Now Reading
Getting to Know Endometriosis With Fertility Specialist Jane Frederick, MD

Getting to Know Endometriosis With Fertility Specialist Jane Frederick, MD

Jane Frederick

DO YOU ENDO spoke with Jane Frederick, MD, an internationally noted fertility reproductive endocrinologist, about Endometriosis and what it means for women who are trying to conceive.

DO YOU ENDO: Many of our readers already know what Endometriosis is, but could you give us a simple definition for those who don’t know about Endo or for those who are new to the community?

Dr. Frederick: “It is a condition where a layer of tissue that ordinarily lines the inside of the uterus grows on the outside of the uterus. In most cases, the tissue ends up on the ovaries or the Fallopian tubes. A pelvic exam or ultrasound can show signs of Endometriosis, but for a firm diagnosis, a laparoscopy is needed.  

DO YOU ENDO: There isn’t a cure for Endometriosis, but what else can EndoWarriors do to manage the pain?

Dr. Frederick: “Some women are prescribed hormones such as birth control to regulate their period, offer less discomfort during their period, and possibly a lighter flow.”

DO YOU ENDO: Can endometriosis affect fertility?

Dr. Frederick: “Factors associated with Endometriosis, such as irritation and inflammation, can affect the transport of eggs to the Fallopian tubes. Fallopian tubes can even be blocked due to endometriosis. Endometriosis can also cause swelling and scarring, which can also affect the eggs reaching the Fallopian tubes.”

DO YOU ENDO: Can you please describe each stage of Endometriosis?

Dr. Frederick: “According to ASRM (American Society of Reproductive Medicine) Endometriosis can be described as having four stages.”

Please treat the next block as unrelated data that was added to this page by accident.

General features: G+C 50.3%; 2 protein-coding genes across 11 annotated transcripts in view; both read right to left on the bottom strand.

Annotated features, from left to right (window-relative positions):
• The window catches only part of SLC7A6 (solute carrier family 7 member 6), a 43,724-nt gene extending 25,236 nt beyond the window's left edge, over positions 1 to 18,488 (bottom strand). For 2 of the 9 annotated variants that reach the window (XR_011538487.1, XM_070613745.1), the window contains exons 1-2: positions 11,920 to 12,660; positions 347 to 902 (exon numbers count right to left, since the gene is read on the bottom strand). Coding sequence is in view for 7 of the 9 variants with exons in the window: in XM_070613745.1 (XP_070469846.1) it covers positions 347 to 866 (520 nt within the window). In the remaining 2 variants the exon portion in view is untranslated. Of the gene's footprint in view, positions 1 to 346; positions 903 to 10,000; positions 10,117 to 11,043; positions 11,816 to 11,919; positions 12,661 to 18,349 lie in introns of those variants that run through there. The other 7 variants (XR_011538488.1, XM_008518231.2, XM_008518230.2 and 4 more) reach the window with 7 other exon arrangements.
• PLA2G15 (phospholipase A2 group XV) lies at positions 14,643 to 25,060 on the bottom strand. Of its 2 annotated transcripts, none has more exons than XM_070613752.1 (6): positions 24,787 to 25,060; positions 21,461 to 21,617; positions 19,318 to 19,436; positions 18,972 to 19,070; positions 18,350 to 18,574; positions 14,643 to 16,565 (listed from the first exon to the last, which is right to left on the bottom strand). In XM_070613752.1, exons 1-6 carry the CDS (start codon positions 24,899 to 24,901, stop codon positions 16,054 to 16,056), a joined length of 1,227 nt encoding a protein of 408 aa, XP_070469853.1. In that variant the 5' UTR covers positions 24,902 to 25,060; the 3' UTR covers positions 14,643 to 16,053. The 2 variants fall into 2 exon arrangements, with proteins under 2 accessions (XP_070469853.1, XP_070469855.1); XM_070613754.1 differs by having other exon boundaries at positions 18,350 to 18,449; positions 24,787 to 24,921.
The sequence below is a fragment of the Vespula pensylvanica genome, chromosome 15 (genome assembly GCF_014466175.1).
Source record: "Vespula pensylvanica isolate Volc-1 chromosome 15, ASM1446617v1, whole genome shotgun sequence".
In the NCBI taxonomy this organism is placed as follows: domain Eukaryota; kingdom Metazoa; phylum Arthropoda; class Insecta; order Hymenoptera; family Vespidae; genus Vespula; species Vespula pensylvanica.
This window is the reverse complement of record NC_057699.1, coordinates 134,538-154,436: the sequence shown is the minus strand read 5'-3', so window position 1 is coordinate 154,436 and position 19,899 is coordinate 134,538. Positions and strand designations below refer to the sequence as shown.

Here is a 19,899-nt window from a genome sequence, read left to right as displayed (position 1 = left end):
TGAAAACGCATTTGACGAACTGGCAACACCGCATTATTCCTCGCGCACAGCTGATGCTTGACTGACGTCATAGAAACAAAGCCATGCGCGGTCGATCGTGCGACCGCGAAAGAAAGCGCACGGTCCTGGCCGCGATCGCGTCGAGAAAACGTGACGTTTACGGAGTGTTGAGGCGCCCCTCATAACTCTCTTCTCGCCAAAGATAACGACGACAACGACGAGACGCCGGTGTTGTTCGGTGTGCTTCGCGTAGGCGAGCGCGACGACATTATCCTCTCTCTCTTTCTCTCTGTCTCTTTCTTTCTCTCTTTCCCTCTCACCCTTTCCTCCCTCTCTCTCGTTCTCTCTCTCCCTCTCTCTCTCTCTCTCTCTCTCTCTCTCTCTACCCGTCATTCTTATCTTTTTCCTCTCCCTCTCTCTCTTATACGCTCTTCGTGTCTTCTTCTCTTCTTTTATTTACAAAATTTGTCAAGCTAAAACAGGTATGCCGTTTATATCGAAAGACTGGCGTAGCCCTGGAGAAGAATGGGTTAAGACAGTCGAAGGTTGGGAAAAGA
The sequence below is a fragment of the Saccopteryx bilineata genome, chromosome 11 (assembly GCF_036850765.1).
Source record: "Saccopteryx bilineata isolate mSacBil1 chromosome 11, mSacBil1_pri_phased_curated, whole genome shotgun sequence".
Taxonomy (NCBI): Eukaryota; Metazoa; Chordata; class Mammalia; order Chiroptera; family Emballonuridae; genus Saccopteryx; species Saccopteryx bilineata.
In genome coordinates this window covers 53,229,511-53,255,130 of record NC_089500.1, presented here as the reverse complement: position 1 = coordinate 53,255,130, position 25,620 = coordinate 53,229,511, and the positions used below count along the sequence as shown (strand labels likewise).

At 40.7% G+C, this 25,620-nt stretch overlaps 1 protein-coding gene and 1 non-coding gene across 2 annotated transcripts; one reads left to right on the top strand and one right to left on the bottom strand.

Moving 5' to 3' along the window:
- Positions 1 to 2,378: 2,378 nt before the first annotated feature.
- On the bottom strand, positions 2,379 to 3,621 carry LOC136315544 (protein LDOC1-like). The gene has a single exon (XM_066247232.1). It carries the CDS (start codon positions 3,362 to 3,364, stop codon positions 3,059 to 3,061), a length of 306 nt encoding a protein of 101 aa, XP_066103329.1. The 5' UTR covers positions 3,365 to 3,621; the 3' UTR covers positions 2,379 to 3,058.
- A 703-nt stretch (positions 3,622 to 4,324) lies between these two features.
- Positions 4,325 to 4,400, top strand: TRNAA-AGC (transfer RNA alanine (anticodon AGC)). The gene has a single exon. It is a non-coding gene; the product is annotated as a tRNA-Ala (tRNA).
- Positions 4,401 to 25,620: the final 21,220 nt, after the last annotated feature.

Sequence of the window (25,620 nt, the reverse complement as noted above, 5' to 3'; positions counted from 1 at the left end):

Stage I (also referred to as the minimal stage): “Typically in this stage women experience swelling on/around the organs located in the pelvic region. Women can have small lesions or patches in this area as well.”
Stage II (also referred to as the mild stage): “The side effects are more prevalent than the previous stage with limited damage to the pelvic organs. Minimal scarring or adhesions.”
Stage III (also referred to as the moderate stage): “This stage is classified as being more widespread. At this stage, the tissue is beginning to attach more to the organs in the pelvic region. In some cases, women can show more scarring and adhesions at this stage.”
Stage IV (also referred to as the severe stage): “At this stage, several organs in the pelvic region and the ovaries after being affected by the disease. By now a female is experiencing multiple adhesions and even changes to her anatomy.”
What's Your Reaction?
View Comments (0)

Leave a Reply

This site uses Akismet to reduce spam. Learn how your comment data is processed.

Scroll To Top